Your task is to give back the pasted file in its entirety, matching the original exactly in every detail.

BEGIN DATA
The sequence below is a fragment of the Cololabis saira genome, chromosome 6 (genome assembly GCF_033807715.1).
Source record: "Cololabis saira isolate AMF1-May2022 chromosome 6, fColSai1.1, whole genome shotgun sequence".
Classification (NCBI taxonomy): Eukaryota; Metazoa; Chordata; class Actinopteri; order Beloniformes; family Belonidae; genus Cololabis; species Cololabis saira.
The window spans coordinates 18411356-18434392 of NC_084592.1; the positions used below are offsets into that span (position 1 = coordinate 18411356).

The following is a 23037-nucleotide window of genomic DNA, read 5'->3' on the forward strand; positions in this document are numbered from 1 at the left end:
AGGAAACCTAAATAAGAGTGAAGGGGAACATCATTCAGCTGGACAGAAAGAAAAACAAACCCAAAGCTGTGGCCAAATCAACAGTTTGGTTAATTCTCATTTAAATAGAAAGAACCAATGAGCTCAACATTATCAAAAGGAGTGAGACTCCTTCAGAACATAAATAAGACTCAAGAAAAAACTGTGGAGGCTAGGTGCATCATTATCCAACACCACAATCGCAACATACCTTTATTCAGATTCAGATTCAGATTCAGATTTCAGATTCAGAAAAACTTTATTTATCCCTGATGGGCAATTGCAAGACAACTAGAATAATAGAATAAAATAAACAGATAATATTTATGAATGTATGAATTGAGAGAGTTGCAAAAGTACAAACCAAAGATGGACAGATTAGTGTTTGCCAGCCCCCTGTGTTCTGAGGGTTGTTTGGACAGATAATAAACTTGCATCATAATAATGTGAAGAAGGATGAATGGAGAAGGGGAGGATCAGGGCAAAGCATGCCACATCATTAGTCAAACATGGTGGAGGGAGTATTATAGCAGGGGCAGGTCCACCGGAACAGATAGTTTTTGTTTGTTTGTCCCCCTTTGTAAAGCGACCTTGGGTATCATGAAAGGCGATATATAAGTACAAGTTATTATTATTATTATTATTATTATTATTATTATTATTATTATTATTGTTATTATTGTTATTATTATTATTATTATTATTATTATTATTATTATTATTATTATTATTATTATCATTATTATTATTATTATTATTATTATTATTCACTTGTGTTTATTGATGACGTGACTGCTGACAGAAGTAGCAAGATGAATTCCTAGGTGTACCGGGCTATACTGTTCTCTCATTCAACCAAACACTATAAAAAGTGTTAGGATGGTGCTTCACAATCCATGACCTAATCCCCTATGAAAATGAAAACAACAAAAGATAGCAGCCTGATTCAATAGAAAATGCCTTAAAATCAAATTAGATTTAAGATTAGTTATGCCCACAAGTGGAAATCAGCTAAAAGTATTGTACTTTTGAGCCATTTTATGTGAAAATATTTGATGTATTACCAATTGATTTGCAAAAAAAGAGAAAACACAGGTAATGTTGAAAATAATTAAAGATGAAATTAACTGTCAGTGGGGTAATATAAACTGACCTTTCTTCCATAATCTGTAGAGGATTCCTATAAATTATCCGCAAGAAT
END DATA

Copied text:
The sequence below is a fragment of the Cololabis saira genome, chromosome 6 (genome assembly GCF_033807715.1).
Source record: "Cololabis saira isolate AMF1-May2022 chromosome 6, fColSai1.1, whole genome shotgun sequence".
Classification (NCBI taxonomy): Eukaryota; Metazoa; Chordata; class Actinopteri; order Beloniformes; family Belonidae; genus Cololabis; species Cololabis saira.
The window spans coordinates 18411356-18434392 of NC_084592.1; the positions used below are offsets into that span (position 1 = coordinate 18411356).

The following is a 23037-nucleotide window of genomic DNA, read 5'->3' on the forward strand; positions in this document are numbered from 1 at the left end:
AGGAAACCTAAATAAGAGTGAAGGGGAACATCATTCAGCTGGACAGAAAGAAAAACAAACCCAAAGCTGTGGCCAAATCAACAGTTTGGTTAATTCTCATTTAAATAGAAAGAACCAATGAGCTCAACATTATCAAAAGGAGTGAGACTCCTTCAGAACATAAATAAGACTCAAGAAAAAACTGTGGAGGCTAGGTGCATCATTATCCAACACCACAATCGCAACATACCTTTATTCAGATTCAGATTCAGATTCAGATTTCAGATTCAGAAAAACTTTATTTATCCCTGATGGGCAATTGCAAGACAACTAGAATAATAGAATAAAATAAACAGATAATATTTATGAATGTATGAATTGAGAGAGTTGCAAAAGTACAAACCAAAGATGGACAGATTAGTGTTTGCCAGCCCCCTGTGTTCTGAGGGTTGTTTGGACAGATAATAAACTTGCATCATAATAATGTGAAGAAGGATGAATGGAGAAGGGGAGGATCAGGGCAAAGCATGCCACATCATTAGTCAAACATGGTGGAGGGAGTATTATAGCAGGGGCAGGTCCACCGGAACAGATAGTTTTTGTTTGTTTGTCCCCCTTTGTAAAGCGACCTTGGGTATCATGAAAGGCGATATATAAGTACAAGTTATTATTATTATTATTATTATTATTATTATTATTATTATTATTATTGTTATTATTGTTATTATTATTATTATTATTATTATTATTATTATTATTATTATTATTATTATTATCATTATTATTATTATTATTATTATTATTATTCACTTGTGTTTATTGATGACGTGACTGCTGACAGAAGTAGCAAGATGAATTCCTAGGTGTACCGGGCTATACTGTTCTCTCATTCAACCAAACACTATAAAAAGTGTTAGGATGGTGCTTCACAATCCATGACCTAATCCCCTATGAAAATGAAAACAACAAAAGATAGCAGCCTGATTCAATAGAAAATGCCTTAAAATCAAATTAGATTTAAGATTAGTTATGCCCACAAGTGGAAATCAGCTAAAAGTATTGTACTTTTGAGCCATTTTATGTGAAAATATTTGATGTATTACCAATTGATTTGCAAAAAAAGAGAAAACACAGGTAATGTTGAAAATAATTAAAGATGAAATTAACTGTCAGTGGGGTAATATAAACTGACCTTTCTTCCATAATCTGTAGAGGATTCCTATAAATTATCCGCAAGAAT